Quite simply then, by halting Black Sea trade, Russia has tremendous leverage over Ukraine and basic household economies across the world.

Moscow had already negotiated a number of extremely important concessions in July of 2022 in return for allowing passage of Ukrainian grain.
The United States excluded trade in agricultural commodities and fertilizer from its embargo on Russia, and the EU modified financial sanctions to allow payment for these commodities.
Over the last 12 months, Russia repeatedly threatened to walk out of the BSGI. For much of 2022, the Kremlin expressed dissatisfaction with how food and fertilizer exports remain affected by the sanctions. Shipping companies, insurers and banks have shied from facilitating Russian trade.

This year, Russia has added further demands, including two that are particularly noteworthy.

Russia is demanding that the State Agricultural Bank (Rosselkhozbank) is exempt from sanctions, insisting that the bank is only engaged in facilitating food production and export. However, Rosselkhozbank’s chairman is Dmitry Patrushev (who also holds the post of the Minister of Agriculture), the son of Nikolai Patrushev, a prominent silovik known to have close ties to President Putin. Reports by the Economist and Source Material, an investigative journalism non-profit organization, have established that Rosselkhozbank is also financing an oil trading company and therefore helps buffer Russia’s energy sector from the impact of sanctions.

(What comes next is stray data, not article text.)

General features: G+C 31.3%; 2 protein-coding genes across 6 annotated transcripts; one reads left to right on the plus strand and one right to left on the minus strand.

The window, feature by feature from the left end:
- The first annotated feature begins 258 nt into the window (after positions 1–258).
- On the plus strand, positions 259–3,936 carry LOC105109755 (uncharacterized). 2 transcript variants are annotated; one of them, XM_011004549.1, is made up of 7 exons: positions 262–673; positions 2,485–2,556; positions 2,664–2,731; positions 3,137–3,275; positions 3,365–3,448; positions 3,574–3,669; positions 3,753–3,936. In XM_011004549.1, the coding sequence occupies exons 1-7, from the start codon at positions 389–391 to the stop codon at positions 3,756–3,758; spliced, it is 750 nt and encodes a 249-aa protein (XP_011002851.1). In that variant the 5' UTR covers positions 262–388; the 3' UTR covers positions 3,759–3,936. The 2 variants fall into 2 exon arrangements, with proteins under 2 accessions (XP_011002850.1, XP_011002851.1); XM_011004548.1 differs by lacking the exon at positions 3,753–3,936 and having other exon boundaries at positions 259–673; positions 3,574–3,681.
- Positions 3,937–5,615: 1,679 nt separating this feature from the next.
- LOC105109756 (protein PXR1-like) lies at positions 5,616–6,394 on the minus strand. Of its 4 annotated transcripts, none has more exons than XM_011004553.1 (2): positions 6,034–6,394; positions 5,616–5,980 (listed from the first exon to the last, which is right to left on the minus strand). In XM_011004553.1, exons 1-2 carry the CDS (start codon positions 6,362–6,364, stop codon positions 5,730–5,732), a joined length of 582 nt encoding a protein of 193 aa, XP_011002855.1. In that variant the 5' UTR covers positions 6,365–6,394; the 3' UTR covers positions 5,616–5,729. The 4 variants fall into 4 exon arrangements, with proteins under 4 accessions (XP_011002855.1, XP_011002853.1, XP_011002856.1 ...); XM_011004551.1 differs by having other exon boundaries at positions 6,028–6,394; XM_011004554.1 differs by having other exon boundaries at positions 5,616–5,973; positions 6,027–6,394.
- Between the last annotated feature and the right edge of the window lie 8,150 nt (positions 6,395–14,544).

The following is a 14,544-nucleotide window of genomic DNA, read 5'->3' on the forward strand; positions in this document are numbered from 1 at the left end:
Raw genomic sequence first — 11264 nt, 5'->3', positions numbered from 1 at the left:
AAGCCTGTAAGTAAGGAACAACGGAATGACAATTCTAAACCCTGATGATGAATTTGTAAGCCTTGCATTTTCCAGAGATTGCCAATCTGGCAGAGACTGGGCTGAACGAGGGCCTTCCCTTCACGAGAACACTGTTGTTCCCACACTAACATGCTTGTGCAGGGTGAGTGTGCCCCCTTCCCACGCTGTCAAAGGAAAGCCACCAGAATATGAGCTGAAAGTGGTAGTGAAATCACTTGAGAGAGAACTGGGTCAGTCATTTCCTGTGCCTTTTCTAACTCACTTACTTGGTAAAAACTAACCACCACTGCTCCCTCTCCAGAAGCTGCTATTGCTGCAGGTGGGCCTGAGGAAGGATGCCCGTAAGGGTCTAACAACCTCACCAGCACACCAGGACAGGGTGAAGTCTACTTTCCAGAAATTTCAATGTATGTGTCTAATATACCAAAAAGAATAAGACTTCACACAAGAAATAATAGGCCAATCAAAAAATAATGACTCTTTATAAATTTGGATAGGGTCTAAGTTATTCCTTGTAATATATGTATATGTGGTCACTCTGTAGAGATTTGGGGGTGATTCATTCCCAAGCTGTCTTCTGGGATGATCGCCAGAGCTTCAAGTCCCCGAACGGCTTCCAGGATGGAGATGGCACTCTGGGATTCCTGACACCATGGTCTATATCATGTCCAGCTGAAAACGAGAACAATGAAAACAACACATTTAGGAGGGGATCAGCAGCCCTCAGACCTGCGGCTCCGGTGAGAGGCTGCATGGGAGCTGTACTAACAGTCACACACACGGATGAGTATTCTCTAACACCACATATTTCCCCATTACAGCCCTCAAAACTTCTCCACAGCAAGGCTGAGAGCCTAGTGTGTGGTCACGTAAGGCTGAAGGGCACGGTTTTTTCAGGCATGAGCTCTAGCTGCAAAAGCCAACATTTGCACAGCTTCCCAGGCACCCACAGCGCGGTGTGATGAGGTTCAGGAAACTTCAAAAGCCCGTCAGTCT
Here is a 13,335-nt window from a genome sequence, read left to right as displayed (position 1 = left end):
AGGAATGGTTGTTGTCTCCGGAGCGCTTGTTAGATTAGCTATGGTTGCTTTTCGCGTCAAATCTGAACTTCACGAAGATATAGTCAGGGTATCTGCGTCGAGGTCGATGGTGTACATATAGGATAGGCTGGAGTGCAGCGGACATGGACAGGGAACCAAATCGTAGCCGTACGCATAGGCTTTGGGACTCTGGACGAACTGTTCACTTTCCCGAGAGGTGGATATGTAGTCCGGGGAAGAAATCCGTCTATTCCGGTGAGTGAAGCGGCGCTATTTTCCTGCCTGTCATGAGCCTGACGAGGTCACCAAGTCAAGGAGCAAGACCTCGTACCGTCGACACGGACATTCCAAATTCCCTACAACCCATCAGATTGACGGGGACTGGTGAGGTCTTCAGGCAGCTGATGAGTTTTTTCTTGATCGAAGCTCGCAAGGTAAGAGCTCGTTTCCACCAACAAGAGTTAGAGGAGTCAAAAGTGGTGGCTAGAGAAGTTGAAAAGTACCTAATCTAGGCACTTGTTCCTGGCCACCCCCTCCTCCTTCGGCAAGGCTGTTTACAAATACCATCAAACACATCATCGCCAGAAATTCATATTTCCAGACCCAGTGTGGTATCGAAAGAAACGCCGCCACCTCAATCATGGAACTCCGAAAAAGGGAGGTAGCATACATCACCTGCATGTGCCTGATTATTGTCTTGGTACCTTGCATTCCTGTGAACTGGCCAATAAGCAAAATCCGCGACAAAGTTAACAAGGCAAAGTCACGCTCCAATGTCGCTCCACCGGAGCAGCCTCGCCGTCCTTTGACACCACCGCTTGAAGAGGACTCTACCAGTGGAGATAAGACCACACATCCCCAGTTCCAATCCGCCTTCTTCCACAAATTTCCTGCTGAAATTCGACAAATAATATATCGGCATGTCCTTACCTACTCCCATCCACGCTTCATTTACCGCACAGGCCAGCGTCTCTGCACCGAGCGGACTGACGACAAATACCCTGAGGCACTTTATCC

Russia is also demanding that Ukraine frees up an ammonia pipeline that Russia uses to export fertilizer from Togliatti to global markets via the port of Odesa. Ukraine has blocked the pipeline since February 2022, the beginning of Russia’s invasion. The pipeline was also damaged in an attack on June 2023, which Russia claims was perpetrated by Ukrainian forces. Russia is a leading exporter of ammonium fertilizer and the Russian Foreign Ministry has called the re-opening of the pipeline a “linchpin” of its demands for a renewal of the grain deal.

In essence, Russia is relying on the naval blockade to eliminate sanctions-related restrictions on its own abundant harvest and resources, allowing it to take advantage of tight global markets for grain and fertilizer. 

Pivotal role of Turkey for a new Grain deal